The Story of Ralegan Siddhi – Anna Hazare is No GandhiTheQuintOpinion
On June 15, 2016 Anna Hazare turns 79, a ripe age for anyone. His status within Maharashtra notwithstanding, Anna made his mark on the national stage only with the 2011 anti-corruption protests in Delhi.
The moral high ground has been a force in India’s public and political life from Gandhi, to Vinoba Bhave and Jayaprakash Narayan. Anna Hazare became an inheritor of that tradition. Never entering the complicated world of electoral politics, Anna has still managed to have an immense influence on it, most obviously with the Aam Aadmi Party.
But Anna’s political career and practice did not begin in Delhi or even Mumbai. It began in his native village, Ralegan Siddhi. It is in this hamlet that we can see what Anna Hazare’s worldview and politics stand for and like the man himself, it is not an uncomplicated story.
Ralegan Siddhi: A Gandhian Utopia?
Anna is a self-confessed admirer and follower of Gandhi. One of the pillars of Gandhi’s philosophy was a deep suspicion of modernity, best articulated in his 1909 monograph Hind Swaraj. For Gandhi, the best possible future for India lay in autonomous village republics governed by ‘tradition’.
On the face of it, Anna has tried to make Ralegan Siddhi a paradise in the Gandhian mould. In fact, his trust in the village is called the Hind Swaraj trust.
With hardly any water, Ralegan Siddhi was parched and far from prosperous. With consistent campaigning and eventual support from the administration, Anna managed to begin a watershed development programme in the parched village.
Nearly 1,000 acres of additional land was brought under cultivation, moving the village out of poverty.
The village also has good schools and a bank, which function well. Anna also campaigned against untouchability and Dalits were given the right to draw water from the village well.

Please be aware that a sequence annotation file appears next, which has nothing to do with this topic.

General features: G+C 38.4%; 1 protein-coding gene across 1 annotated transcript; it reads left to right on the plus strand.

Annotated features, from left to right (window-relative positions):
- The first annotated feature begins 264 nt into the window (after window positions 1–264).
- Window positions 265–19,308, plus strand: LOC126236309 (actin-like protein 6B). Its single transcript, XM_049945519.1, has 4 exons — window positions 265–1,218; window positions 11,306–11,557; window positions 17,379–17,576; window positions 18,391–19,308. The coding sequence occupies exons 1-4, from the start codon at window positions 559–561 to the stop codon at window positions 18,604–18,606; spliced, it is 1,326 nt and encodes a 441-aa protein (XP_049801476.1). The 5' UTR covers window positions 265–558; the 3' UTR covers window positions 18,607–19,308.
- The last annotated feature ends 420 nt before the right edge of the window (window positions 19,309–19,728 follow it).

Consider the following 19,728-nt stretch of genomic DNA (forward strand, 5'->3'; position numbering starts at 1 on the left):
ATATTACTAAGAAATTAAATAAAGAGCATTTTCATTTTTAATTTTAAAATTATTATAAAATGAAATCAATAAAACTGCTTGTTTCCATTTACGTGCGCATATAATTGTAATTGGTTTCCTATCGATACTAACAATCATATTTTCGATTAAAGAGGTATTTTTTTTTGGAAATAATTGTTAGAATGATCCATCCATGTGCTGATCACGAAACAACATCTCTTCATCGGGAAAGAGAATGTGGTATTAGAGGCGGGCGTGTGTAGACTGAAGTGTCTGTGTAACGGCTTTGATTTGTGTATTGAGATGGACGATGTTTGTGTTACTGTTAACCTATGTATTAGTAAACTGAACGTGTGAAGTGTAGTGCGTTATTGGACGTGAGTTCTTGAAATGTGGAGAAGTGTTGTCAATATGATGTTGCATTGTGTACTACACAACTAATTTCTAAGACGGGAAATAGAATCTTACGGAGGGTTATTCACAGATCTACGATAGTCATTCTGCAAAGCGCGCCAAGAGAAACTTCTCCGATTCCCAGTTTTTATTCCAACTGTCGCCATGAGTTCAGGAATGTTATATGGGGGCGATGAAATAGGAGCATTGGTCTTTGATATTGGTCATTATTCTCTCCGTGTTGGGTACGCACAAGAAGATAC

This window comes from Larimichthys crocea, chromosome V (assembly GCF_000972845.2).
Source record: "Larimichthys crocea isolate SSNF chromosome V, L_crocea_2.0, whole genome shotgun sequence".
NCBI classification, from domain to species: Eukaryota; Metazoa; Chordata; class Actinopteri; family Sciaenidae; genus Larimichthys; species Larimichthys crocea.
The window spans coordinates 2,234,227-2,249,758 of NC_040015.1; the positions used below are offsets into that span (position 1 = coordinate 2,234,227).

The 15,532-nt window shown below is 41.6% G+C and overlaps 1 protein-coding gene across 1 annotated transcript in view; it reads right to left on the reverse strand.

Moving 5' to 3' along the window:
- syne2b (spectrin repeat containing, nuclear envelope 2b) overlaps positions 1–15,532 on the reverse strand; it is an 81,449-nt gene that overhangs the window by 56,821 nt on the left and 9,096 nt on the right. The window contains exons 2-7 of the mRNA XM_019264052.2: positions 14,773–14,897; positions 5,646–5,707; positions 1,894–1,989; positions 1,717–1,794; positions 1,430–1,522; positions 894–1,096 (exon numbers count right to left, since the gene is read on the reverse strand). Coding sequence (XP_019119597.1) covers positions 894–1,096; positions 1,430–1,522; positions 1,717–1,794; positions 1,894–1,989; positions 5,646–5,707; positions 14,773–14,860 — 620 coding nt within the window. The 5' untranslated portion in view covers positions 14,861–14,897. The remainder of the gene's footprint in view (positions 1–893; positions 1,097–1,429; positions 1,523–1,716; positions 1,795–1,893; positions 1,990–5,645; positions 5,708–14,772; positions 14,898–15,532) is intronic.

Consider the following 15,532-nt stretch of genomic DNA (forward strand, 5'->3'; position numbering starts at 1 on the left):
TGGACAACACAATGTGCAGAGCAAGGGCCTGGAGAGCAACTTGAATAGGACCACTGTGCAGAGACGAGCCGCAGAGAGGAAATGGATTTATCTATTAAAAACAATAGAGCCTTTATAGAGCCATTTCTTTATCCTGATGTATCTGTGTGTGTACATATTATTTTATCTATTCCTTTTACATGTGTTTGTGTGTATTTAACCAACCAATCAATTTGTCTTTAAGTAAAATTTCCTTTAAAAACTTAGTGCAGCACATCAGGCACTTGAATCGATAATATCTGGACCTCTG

These successful experiments and movements got Anna many honours, including the Padma Bhushan.
Anna Hazare’s website highlights all these achievements. It also focuses on another set of goals though – the eradication of ‘social evils’ like liquor and tobacco from Ralegan Siddhi.
And that shows us a different side of Anna Hazare.
The Other Side of Anna
By all accounts, alcoholism was a major problem in Ralegan Siddhi till Anna’s reformation programme began.
According to a report in the Daily Telegraph, Anna’s battle against alcoholism and tobacco used violence and intimidation. Anna himself admitted to beating ‘drunkards’ who had flouted his ban on liquor consumption. This was not an isolated incident, rather part of a systematic approach.
While alcohol can be toxic, extra-judicial punishments by unelected, unconstitutional authorities, reminiscent of Khap Panchayats are just as disturbing.
And unfortunately, the paternalism and vigilantism that Anna displayed in Ralegan Siddhi was something that marked many of his statements even when arrived on the national stage.
A Gandhian, but Not Quite Gandhi
Anna Hazare has borrowed quite a bit from Gandhi. The ideal of the village, a suspicion of modern life and institutions. He also uses many of Gandhi’s techniques, most often the hunger strike to rally public opinion and put pressure on the government.
But there is enough about Anna that Gandhi would not have liked.
In 2012, Anna said that those found guilty of corruption should be hanged. While defending the statement in an interview to what was then Headlines Today he said, “That is why I have said that, today, in many things, along with Gandhi we have to look towards Shivaji.”
In 2011, Anna has said “When a man’s power of tolerance runs out, then whoever is in front of you, if a slap is given, then the brain is put back in place. That is the only road open now.”
One of the pillars of Gandhi’s thought was non-violence, which is clearly something Anna lacks.
Gandhi was also a man of nuance and understanding. Going by his simplistic understanding of ‘corruption’ and the way he thinks the problem should be dealt with, Anna does not share those qualities.
Perhaps that is why Gandhi handed over the reins of the Congress and India to Nehru, who established democratic institutions and practices. And Gandhi did so willingly and with grace.
Arvind Kejriwal continued what Anna began in Delhi, and like his mentor, he doesn’t seem to understand the importance of institutions.